How did you get into the aviation industry?
In 2005, while finishing a Telematics degree at Graz University of Technology in Austria, I started developing a console-based air traffic control simulator in my spare time. I’ve always been fascinated by the creativity involved in game software development, and was inspired by the landmark Flight Simulator programmes Microsoft launched back in 1982. From there I joined a group of home-cockpit builders at the Virtual Aviation Centre in Graz, where together we built an Airbus A320 cockpit integrated with that same flight simulator software. Building a simulator from the ground up was a complex undertaking, but it well and truly sparked my interest in aviation.
Tell us about your career so far.
I came to AXIS straight out of university, after meeting the company’s chief executive at the Virtual Aviation Centre while I was working on the A320 cockpit. When I learnt about AXIS’ plan to build a Fokker F100 full flight simulator I was desperate to be part of such an exciting project. I applied to the company as a software engineer and began working at AXIS in the spring of 2006.
What is AXIS?
AXIS Flight Training Systems is an independent flight simulator manufacturer disrupting the training market by bringing first-class service and cutting-edge technology to our customers regardless of the size, age or location of their organisation. We are a young and dynamic company, providing reliable and robust products that are ahead of the curve with regards to smart and intuitive technology.
Tell us about your job.
I was appointed head of software development in 2014, and I now manage a team of six developers day to day. In the software development department we actively seek out employees that demonstrate raw intelligence, skill and a forward-looking perspective on new tech. This means the members of our team all come from very different backgrounds, from physics to web development – above all, we value the fresh insights that this diversity brings to our team.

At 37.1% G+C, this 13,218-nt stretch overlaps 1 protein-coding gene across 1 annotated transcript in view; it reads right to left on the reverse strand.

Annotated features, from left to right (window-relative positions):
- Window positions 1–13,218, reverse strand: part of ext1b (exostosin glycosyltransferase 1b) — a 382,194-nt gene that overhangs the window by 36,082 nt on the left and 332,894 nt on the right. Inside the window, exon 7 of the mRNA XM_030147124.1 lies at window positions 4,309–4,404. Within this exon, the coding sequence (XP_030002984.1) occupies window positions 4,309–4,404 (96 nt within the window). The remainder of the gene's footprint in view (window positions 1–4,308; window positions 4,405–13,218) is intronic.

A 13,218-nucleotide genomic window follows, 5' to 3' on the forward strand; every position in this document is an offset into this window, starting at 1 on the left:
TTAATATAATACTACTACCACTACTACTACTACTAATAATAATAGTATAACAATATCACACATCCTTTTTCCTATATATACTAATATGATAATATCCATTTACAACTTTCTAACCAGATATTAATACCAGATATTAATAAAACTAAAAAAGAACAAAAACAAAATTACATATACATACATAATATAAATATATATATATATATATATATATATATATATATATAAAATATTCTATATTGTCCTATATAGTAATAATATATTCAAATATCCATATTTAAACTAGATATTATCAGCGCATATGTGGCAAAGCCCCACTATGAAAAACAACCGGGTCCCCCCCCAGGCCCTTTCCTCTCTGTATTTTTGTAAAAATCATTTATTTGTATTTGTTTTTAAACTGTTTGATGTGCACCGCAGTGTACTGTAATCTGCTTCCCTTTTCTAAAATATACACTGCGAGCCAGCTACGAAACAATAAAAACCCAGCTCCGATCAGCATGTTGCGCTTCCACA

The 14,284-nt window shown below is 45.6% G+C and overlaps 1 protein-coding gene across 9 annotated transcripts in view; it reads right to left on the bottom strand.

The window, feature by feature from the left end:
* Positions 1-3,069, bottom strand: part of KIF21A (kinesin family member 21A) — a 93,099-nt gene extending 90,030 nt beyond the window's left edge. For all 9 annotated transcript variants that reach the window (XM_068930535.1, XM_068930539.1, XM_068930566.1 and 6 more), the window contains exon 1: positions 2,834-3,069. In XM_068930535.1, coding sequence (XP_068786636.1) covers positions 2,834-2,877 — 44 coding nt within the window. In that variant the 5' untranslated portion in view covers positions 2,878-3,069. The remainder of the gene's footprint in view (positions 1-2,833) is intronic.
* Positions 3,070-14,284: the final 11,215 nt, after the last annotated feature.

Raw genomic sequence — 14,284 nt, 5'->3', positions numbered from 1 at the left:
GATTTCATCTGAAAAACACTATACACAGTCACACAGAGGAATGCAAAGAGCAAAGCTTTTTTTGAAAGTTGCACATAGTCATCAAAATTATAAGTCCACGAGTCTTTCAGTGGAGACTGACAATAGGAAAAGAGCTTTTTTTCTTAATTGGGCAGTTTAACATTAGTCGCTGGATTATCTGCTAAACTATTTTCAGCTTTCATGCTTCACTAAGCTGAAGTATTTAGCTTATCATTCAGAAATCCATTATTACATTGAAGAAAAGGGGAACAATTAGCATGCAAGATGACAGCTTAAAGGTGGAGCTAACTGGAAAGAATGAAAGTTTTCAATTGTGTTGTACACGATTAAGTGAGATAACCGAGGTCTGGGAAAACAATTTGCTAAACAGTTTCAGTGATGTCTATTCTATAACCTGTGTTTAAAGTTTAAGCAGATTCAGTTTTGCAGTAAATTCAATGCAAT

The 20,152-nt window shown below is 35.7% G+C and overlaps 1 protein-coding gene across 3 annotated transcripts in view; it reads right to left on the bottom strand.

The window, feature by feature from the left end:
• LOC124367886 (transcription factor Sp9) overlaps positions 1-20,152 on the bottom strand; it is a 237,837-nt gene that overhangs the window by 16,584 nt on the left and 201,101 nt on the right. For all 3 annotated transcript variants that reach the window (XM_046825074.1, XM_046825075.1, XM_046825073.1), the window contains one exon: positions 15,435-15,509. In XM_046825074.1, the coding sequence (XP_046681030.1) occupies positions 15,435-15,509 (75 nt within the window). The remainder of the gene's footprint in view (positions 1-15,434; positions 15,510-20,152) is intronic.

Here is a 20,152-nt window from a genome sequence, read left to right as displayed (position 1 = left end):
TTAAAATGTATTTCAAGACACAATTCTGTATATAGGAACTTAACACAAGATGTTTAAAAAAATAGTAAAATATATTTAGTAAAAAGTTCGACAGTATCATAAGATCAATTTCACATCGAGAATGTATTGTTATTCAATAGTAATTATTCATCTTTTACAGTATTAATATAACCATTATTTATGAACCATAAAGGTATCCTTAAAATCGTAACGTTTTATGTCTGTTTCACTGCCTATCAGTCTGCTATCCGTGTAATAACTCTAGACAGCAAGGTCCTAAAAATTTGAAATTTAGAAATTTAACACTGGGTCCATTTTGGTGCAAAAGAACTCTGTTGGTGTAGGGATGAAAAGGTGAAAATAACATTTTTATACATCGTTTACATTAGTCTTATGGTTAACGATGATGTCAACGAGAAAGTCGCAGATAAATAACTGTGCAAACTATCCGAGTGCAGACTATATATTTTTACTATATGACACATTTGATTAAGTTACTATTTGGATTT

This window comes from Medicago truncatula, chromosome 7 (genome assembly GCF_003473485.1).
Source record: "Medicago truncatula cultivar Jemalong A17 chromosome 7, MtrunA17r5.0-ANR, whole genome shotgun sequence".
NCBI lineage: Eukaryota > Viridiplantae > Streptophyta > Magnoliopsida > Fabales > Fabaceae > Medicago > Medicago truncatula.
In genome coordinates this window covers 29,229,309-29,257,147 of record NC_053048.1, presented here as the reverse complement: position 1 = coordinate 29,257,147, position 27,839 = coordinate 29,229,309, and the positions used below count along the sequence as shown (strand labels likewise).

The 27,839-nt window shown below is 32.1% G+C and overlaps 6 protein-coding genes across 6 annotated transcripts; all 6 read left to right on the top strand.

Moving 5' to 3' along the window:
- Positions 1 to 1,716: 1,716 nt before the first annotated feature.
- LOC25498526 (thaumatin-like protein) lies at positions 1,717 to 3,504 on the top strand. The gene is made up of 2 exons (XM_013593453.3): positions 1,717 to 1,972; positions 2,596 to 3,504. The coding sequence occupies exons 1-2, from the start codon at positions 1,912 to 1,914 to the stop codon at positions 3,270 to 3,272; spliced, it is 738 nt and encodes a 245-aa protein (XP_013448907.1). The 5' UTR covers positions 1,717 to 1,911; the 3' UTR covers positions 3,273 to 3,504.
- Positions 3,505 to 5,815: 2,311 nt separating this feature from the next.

What are you working on now?
Our team are presently working on interfacing an avionics system to the simulator software, as well as further progressing the diagnostic toolchain – all AXIS simulators have 24/7 online monitoring and predictive analytics, and this forms the backbone of the simulator’s operation. We are also developing the IOS, environmental sound and cockpit audio simulation, and the interface to the cockpit, as we strive for ever-more realism for both pilots and trainers.
How is simulator technology evolving?
At AXIS, we’ve always been focused on achieving realism for the pilots that use our products, and part of this is simulating avionics systems as accurately as possible. With the recent new avionics systems in modern airliners and the increasing complexity of these systems, finding a way to replicate these avionics is a key component of simulator technology today.
Another way simulator technology is evolving is through big data and data processing, so instructors can objectively assess the performance of their trainees. The need for online processing of flight parameters and pilot reactions, and finding a good way to display that information to instructors, is a key fact of today’s market.
What will simulators be like 10 years from now?
Since AXIS began developing its first full flight simulator in 2004, the technology involved has changed exponentially – so it’s almost impossible to imagine what simulators will be like another 10 years from now. To speak generally, there is a lot of interest in developing artificial intelligence in training at the moment, with machine-learning having a number of possible outcomes for simulator manufacturers.
What do you enjoy most about your job?
I’m proud to be a part of the relatively small circle of people worldwide (and an even smaller circle here in Austria) who have the chance to build full flight simulators, helping to improve pilot training and subsequently contribute to safer skies across the globe. It’s hugely exciting to be working at the forefront of new technologies, witnessing how they make a difference to the products that real people rely on, and use, every day.
What do you enjoy the least?
In Graz, it would have to be the few months of the year when I get snowed in. My commute can be tricky at times – but then, that’s a fairly universal complaint.
Source: Flight International